Sunday, October 1, 2017

Daria: "Depth Takes A Holiday"


Premiered March 10, 1999

Jane: "The more debased [the holidays] become, the less reason to celebrate them, and the less reason for my family to get together, until presto! I'm finally alone on Thanksgiving with a TV dinner."
Daria: "Sometimes I wonder if you're too cynical, even for me." 
Jane: "Really?  You think?"
Daria: "No, I was being sarcastic."


In this episode from season 3 of the series, Daria (Tracy Grandstaff),  our deadpan heroine,  finds herself face to face with teen personifications of Valentine's Day (an oversized Cupid) and a St. Patrick's Day leprechaun while walking home.


Valentine's Day and St. Patrick's Day claim that they've come to Lawndale in search of Christmas, Halloween and Guy Fawkes Day, who've left their home on Holiday Island to start a band with a hip-hop punk electronica vibe in Daria's hometown.


Daria is unconvinced by this, so the anthropomorphic holiday personifications attempt to convince her using various strategies including breathing green beer fumes in her face ...

Causing her to reveal the name of "that particular someone who makes [her] feel like Queen Cleopatra" ...


and zapping her parents Jake (Julian Rebolledo) and Helen (Wendy Hoopes) with Cupid's love taser!


This is enough to convince Daria that something is up and she heads to see her best friend Jane (Hoopes again!) where she meets the three errant holidays, who've come to jam with Jane's brother/Daria's crush Trent (Alvaro J. Gonzalez).  


Daria offers to take them all out for pizza to talk things over.    Christmas, Halloween and Guy Fawkes Day say they don't want to return to Holiday Island (which can be reached via a wormhole behind a Chinese restaurant, naturally) because it sucks.   Valentine's Day and St. Patrick's Day show up and warn that there could be dire consequences if the three do not return, to wit, their respective holidays will cease to exist.


Daria and Jane aren't convinced this would be the worst thing ever,  so Cupid and St. Patrick's Day take them to the mall to see that Christmas and Halloween sales are dying as are steak and kidney pie sales due to the loss of Guy Fawkes Day (aka Bonfire Night).   Daria and Jane remain unimpressed. but Christmas, Halloween and Guy Fawkes Day are proving to be annoying houseguests and an overly amorous set of parents prove to be the last straw.


The gang travels to Holiday Island which turns out to be suspiciously like high school and in the absence of the "cool kids" has been taken over by President's Day.  


Meanwhile, Daria's younger sister Quinn (Hoopes again!!) is concerned about her parents' amorous behavior because she thinks they're planning to have another child and is willing to do anything, including risking being kicked out of the Fashion Club, to stop this horrible up-cutes-manship from taking place.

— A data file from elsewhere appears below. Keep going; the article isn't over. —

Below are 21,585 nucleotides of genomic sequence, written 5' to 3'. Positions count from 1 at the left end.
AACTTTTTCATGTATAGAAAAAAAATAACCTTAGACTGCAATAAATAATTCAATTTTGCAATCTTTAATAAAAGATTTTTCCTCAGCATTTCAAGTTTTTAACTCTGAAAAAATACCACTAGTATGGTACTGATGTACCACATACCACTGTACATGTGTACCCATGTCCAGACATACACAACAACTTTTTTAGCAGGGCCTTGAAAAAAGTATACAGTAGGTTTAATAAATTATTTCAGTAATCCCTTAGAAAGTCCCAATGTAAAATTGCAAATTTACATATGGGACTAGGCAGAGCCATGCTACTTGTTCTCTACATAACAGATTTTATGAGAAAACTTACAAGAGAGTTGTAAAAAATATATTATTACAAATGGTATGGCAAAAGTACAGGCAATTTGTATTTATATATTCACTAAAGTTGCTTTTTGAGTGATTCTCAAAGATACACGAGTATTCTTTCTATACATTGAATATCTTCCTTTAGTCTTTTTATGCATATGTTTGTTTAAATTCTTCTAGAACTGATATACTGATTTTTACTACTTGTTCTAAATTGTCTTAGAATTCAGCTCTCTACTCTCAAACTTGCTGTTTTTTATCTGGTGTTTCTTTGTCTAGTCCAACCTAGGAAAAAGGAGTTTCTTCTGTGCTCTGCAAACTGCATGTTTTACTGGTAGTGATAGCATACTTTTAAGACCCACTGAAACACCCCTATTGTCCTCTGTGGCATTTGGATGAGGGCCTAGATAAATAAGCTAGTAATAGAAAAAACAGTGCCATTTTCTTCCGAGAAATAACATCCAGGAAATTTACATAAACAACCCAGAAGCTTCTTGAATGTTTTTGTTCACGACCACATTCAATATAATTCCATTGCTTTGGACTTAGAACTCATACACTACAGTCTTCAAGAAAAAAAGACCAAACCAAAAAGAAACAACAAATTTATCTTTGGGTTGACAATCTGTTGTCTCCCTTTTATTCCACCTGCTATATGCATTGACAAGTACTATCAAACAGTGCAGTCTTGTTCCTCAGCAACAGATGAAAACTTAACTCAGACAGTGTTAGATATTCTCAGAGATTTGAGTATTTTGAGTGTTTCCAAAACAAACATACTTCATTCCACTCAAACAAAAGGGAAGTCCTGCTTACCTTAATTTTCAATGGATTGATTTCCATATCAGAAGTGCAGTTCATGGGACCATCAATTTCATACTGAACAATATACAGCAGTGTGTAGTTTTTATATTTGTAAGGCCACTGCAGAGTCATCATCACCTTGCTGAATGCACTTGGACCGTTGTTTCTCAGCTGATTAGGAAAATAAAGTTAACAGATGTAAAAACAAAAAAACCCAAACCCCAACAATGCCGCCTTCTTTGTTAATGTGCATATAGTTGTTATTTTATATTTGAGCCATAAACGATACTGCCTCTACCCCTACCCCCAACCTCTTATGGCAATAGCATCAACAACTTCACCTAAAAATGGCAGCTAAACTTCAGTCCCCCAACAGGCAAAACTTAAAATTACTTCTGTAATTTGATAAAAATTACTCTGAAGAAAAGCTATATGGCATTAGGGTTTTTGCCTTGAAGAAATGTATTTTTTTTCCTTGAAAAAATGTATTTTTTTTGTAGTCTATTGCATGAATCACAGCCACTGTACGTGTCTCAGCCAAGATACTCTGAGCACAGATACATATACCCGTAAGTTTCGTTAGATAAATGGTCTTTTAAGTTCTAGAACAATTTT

Will Christmas, Halloween and Guy Fawkes Day be cancelled?   Will Daria and Quinn get a new younger sibling?


RigbyMel says:

I am a big fan of Daria generally.  It was regular must-see viewing for me in the 1990s and overall, I find the series holds up very well.  "Depth Takes A Holiday" is an unusual and somewhat surreal episode, though.  The series tended to keep itself on the ridiculous/sarcastic but sort of realistic side of things most of the time and this is a departure into pure fantasy.


There are a lot of folks who really dislike this episode for that reason.    However, if you're willing to go along with the premise, it's quite fun.

Halloween, Christmas and Guy Fawkes Day have a disagreement at band practice
The teen characterizations of the various holidays are amusing.  Cupid is an overgrown frat boy in a diaper who speaks with a Barry White type voice when using his powers.  St. Patrick's Day is a short excitable fellow clad in a green hat and be-shamrocked Hawaiian shirt. 


Christmas wears a red shirt, green trousers and a Santa hat and demands sugar cookies.   Halloween is an orange and black clad Goth chick (naturally).    Guy Fawkes Day is portrayed as a Sid Vicious like punk -  which is a bit of an oddity for a UK celebration (also known as Bonfire Night) based on a failed 17th century attempt to blow up Parliament.   Maybe it's meant to be some kind of commentary on what teenagers interpret anarchy to be?


The show's trademark snark is used to good effect -- there are some awesome/depressing comments about similarities between high school and "real" life, as well a one liner from Jane about the consumption of out-of-season nog that never fail to amuse me.


We learn that in the absence of the "cool kids" at Holiday High,  Presidents' Day has staged a bit of a popularity coup and we see them bossing around Memorial Day Arbor Day, which is a nice touch.


Although "Depth Takes A Holiday" is a bit of an oddity in the Daria-verse, it's still pretty snark-tacular and definitely worth a look if you are a fan of 1990s pop culture and holidays.


RigbyMel's rating:











3 episodes of "Sick, Sad World"

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